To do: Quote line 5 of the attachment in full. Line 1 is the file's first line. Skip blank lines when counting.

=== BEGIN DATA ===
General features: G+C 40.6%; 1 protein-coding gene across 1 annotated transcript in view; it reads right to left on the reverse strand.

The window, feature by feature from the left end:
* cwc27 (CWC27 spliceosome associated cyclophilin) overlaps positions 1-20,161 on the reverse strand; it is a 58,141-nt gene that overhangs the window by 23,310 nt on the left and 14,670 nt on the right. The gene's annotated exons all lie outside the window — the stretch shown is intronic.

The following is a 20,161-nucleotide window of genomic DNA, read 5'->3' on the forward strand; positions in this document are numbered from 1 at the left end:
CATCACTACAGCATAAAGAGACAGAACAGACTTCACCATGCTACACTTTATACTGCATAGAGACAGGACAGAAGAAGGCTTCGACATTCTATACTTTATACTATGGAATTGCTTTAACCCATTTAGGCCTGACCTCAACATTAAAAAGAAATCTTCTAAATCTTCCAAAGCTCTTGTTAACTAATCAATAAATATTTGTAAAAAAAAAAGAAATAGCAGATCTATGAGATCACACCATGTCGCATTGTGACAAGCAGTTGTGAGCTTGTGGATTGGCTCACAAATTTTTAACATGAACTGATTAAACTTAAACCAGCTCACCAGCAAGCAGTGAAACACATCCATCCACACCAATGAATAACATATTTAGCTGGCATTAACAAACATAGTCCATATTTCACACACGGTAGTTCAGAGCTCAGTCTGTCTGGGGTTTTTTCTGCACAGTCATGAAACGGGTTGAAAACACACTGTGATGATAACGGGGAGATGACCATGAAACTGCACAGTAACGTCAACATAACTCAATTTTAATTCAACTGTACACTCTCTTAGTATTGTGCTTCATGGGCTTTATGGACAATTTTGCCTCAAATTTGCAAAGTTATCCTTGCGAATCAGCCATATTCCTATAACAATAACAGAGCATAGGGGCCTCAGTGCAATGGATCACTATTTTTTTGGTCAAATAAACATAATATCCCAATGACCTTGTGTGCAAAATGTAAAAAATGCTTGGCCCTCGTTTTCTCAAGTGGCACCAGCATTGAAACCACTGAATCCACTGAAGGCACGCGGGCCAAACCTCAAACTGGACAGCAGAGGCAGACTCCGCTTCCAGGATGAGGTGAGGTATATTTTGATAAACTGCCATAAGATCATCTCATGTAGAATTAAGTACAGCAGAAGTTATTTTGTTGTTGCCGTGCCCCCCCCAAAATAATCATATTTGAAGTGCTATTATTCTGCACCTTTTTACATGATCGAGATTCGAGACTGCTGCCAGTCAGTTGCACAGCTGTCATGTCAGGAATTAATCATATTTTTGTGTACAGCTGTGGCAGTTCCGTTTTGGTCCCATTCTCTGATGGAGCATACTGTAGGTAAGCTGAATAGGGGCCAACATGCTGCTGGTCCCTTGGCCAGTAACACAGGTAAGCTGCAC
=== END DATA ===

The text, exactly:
CATCACTACAGCATAAAGAGACAGAACAGACTTCACCATGCTACACTTTATACTGCATAGAGACAGGACAGAAGAAGGCTTCGACATTCTATACTTTATACTATGGAATTGCTTTAACCCATTTAGGCCTGACCTCAACATTAAAAAGAAATCTTCTAAATCTTCCAAAGCTCTTGTTAACTAATCAATAAATATTTGTAAAAAAAAAAGAAATAGCAGATCTATGAGATCACACCATGTCGCATTGTGACAAGCAGTTGTGAGCTTGTGGATTGGCTCACAAATTTTTAACATGAACTGATTAAACTTAAACCAGCTCACCAGCAAGCAGTGAAACACATCCATCCACACCAATGAATAACATATTTAGCTGGCATTAACAAACATAGTCCATATTTCACACACGGTAGTTCAGAGCTCAGTCTGTCTGGGGTTTTTTCTGCACAGTCATGAAACGGGTTGAAAACACACTGTGATGATAACGGGGAGATGACCATGAAACTGCACAGTAACGTCAACATAACTCAATTTTAATTCAACTGTACACTCTCTTAGTATTGTGCTTCATGGGCTTTATGGACAATTTTGCCTCAAATTTGCAAAGTTATCCTTGCGAATCAGCCATATTCCTATAACAATAACAGAGCATAGGGGCCTCAGTGCAATGGATCACTATTTTTTTGGTCAAATAAACATAATATCCCAATGACCTTGTGTGCAAAATGTAAAAAATGCTTGGCCCTCGTTTTCTCAAGTGGCACCAGCATTGAAACCACTGAATCCACTGAAGGCACGCGGGCCAAACCTCAAACTGGACAGCAGAGGCAGACTCCGCTTCCAGGATGAGGTGAGGTATATTTTGATAAACTGCCATAAGATCATCTCATGTAGAATTAAGTACAGCAGAAGTTATTTTGTTGTTGCCGTGCCCCCCCCAAAATAATCATATTTGAAGTGCTATTATTCTGCACCTTTTTACATGATCGAGATTCGAGACTGCTGCCAGTCAGTTGCACAGCTGTCATGTCAGGAATTAATCATATTTTTGTGTACAGCTGTGGCAGTTCCGTTTTGGTCCCATTCTCTGATGGAGCATACTGTAGGTAAGCTGAATAGGGGCCAACATGCTGCTGGTCCCTTGGCCAGTAACACAGGTAAGCTGCAC